I sent to Raleigh, North Carolina for a copy of the original bond and received a photostatic copy which said the father of the child was William G. Davis.

I’ve wondered since then if Alfred even knew the name of his father, or if he’d been told his name was “Berger” etc. Then other things about him came to mind, how he would never speak ill of anyone, how he appears to be a man of conscience and integrity, not afraid or ashamed to change sides in the war when he felt it was the right thing to do. But sometimes one has to quit being nice, and just tell it like it is.

Alfred, who never spoke ill of anyone, when asked who his father was, may have said his daddy was a booger. If so, for generations to come, soft-spoken Alfred’s comment would be taken for an answer to the question. Instead of what it was: a condemnation of the man, most likely already married, who brought shame to his mother.

“booger (slang): a worthless, despicable person”

Note: Most everyone knows President Garfield* was assassinated but many may not be aware of what happend after he was mortally (?) wounded. I decided to add the following story from my Kentucky book to this post for those who may find it of interest:

Evil Knows No Bounderies

Do I believe a future President of the United States was “cursed” by the evil that swept the mountains, or tainted by his short sojourn there? Of course not. President Garfield’s assassination is just a case in point, that evil knows no boundaries. It is ever present, in every place, in every age, in some form.

At the 1880 Republican Convention, Garfield became a “dark horse” presidential nominee on the 36th ballot, and won the election by a margin of only 10,000 popular votes. On July 2, 1881, in a Washington railroad station, after only six months in office, Garfield was on his way to visit his sick wife in Elberon, New Jersey, when he was shot by a loopy pretender who had sought a consular post.

Mortally wounded, President Garfield lay in the White House for weeks. Alexander Graham Bell, inventor of the telephone, tried unsuccessfully to find the bullet with an induction-balance electrical device, which he had designed. Garfield was treated by many doctors, or rather, mistreated, according to history. A number of atrocious treatments were tried out on him, and although sterilization had been preached it was not widely practiced.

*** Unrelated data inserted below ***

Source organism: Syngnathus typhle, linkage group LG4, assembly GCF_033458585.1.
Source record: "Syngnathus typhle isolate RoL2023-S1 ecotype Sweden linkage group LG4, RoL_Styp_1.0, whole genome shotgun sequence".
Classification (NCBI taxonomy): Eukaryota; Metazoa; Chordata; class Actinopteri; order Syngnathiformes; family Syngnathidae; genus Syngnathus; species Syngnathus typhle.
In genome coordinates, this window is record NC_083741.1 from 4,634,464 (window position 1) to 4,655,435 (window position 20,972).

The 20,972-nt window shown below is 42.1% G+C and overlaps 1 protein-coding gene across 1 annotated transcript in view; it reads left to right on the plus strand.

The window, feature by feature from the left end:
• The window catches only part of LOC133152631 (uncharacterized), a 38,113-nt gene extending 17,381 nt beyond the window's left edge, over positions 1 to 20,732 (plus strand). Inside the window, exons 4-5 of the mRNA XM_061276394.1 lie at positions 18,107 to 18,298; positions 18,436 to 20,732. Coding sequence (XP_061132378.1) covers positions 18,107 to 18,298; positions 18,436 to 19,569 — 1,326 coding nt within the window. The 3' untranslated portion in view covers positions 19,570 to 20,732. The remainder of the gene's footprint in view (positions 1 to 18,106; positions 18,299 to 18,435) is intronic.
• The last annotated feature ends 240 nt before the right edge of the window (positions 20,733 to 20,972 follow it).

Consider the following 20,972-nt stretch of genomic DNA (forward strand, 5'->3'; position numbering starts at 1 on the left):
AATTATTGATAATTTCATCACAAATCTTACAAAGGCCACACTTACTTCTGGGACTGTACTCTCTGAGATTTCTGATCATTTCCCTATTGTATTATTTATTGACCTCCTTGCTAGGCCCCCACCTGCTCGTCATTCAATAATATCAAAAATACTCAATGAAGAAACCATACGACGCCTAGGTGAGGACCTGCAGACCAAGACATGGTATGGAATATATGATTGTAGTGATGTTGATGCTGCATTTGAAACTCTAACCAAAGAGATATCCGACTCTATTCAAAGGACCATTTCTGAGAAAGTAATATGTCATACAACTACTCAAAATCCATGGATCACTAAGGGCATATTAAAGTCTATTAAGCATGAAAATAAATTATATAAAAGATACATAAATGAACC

President James A. Garfield died on September 19, 1881. At the autopsy, examiners determined that the bullet had lodged itself some four inches from the spine in a protective cyst. Their conclusion? Garfield would’ve survived if the doctors had left him alone.

The murderer argued at his trial that he did not kill the President; the doctors deserved all the blame for his death. That argument didn’t work in the 1880s and Guiteau was hanged on June 30, 1882.

President James A. Garfield was the last of our presidents who was born in a log cabin. Six months was not long enough for him to make his mark on history, yet in that time he attacked political corruption and won back for the Presidency a measure of prestige it had lost during the Reconstruction period.

Meanwhile, in the Kentucky Mountains where he had waged successful battles for the Union, the War continued in the mountain feuds; hardly a county without its “war” as a struggle for political power was waged between the former Union and Rebel forces. Both sides fought to capture local offices, with the ex-Confederates losing out to the “good old Union boys”, who elected their former comrades to fill the log courthouses and to run the counties. (Harry Caudill, Night Comes to the Cumberlands).

The “Union” boys indicted the “Rebels” for war crimes, charging defeated Rebels with murder, arson, rape, grand larceny, treason against the Commonwealth, conspiracy, etc., and the Confederates fought back with a vengeance. In fear for their lives, Jurors became reluctant to convict them.

When officers traveled with the few who were convicted, they were set upon by well-armed members of the opposing side, who demanded the prisoners be set free.

The feuds in the Kentucky Mountains would come to represent to many the backwardness of a mountain culture as defined by the famous Hatfields and McCoys.

Meantime, the foolishness of the supposedly civilized world leading to the death of a President would merely be buried in the annals of history, proving that, indeed, evil knows no boundaries.